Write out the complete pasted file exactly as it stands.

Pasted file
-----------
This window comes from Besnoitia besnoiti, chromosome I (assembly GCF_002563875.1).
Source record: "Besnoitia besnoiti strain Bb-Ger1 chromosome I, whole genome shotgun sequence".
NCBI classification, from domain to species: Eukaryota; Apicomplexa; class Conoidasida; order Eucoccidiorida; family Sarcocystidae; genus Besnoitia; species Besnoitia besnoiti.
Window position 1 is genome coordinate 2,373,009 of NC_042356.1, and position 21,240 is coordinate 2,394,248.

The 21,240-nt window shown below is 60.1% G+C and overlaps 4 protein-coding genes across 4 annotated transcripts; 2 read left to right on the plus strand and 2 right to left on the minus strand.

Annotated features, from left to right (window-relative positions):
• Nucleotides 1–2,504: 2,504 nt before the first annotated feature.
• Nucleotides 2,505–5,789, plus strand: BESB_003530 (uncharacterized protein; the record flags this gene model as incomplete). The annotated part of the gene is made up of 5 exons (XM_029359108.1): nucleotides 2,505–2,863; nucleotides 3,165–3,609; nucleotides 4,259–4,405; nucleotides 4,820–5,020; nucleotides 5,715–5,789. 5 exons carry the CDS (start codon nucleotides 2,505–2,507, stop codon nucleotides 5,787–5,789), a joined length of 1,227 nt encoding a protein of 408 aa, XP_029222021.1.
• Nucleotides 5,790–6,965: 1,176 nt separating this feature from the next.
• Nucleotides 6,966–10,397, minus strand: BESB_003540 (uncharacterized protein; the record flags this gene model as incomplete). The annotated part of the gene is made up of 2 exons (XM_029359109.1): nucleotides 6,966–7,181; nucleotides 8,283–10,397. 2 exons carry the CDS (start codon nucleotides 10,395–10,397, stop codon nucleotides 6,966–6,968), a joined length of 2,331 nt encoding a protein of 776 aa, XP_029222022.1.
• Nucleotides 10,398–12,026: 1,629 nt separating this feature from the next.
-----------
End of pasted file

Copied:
This window comes from Besnoitia besnoiti, chromosome I (assembly GCF_002563875.1).
Source record: "Besnoitia besnoiti strain Bb-Ger1 chromosome I, whole genome shotgun sequence".
NCBI classification, from domain to species: Eukaryota; Apicomplexa; class Conoidasida; order Eucoccidiorida; family Sarcocystidae; genus Besnoitia; species Besnoitia besnoiti.
Window position 1 is genome coordinate 2,373,009 of NC_042356.1, and position 21,240 is coordinate 2,394,248.

The 21,240-nt window shown below is 60.1% G+C and overlaps 4 protein-coding genes across 4 annotated transcripts; 2 read left to right on the plus strand and 2 right to left on the minus strand.

Annotated features, from left to right (window-relative positions):
• Nucleotides 1–2,504: 2,504 nt before the first annotated feature.
• Nucleotides 2,505–5,789, plus strand: BESB_003530 (uncharacterized protein; the record flags this gene model as incomplete). The annotated part of the gene is made up of 5 exons (XM_029359108.1): nucleotides 2,505–2,863; nucleotides 3,165–3,609; nucleotides 4,259–4,405; nucleotides 4,820–5,020; nucleotides 5,715–5,789. 5 exons carry the CDS (start codon nucleotides 2,505–2,507, stop codon nucleotides 5,787–5,789), a joined length of 1,227 nt encoding a protein of 408 aa, XP_029222021.1.
• Nucleotides 5,790–6,965: 1,176 nt separating this feature from the next.
• Nucleotides 6,966–10,397, minus strand: BESB_003540 (uncharacterized protein; the record flags this gene model as incomplete). The annotated part of the gene is made up of 2 exons (XM_029359109.1): nucleotides 6,966–7,181; nucleotides 8,283–10,397. 2 exons carry the CDS (start codon nucleotides 10,395–10,397, stop codon nucleotides 6,966–6,968), a joined length of 2,331 nt encoding a protein of 776 aa, XP_029222022.1.
• Nucleotides 10,398–12,026: 1,629 nt separating this feature from the next.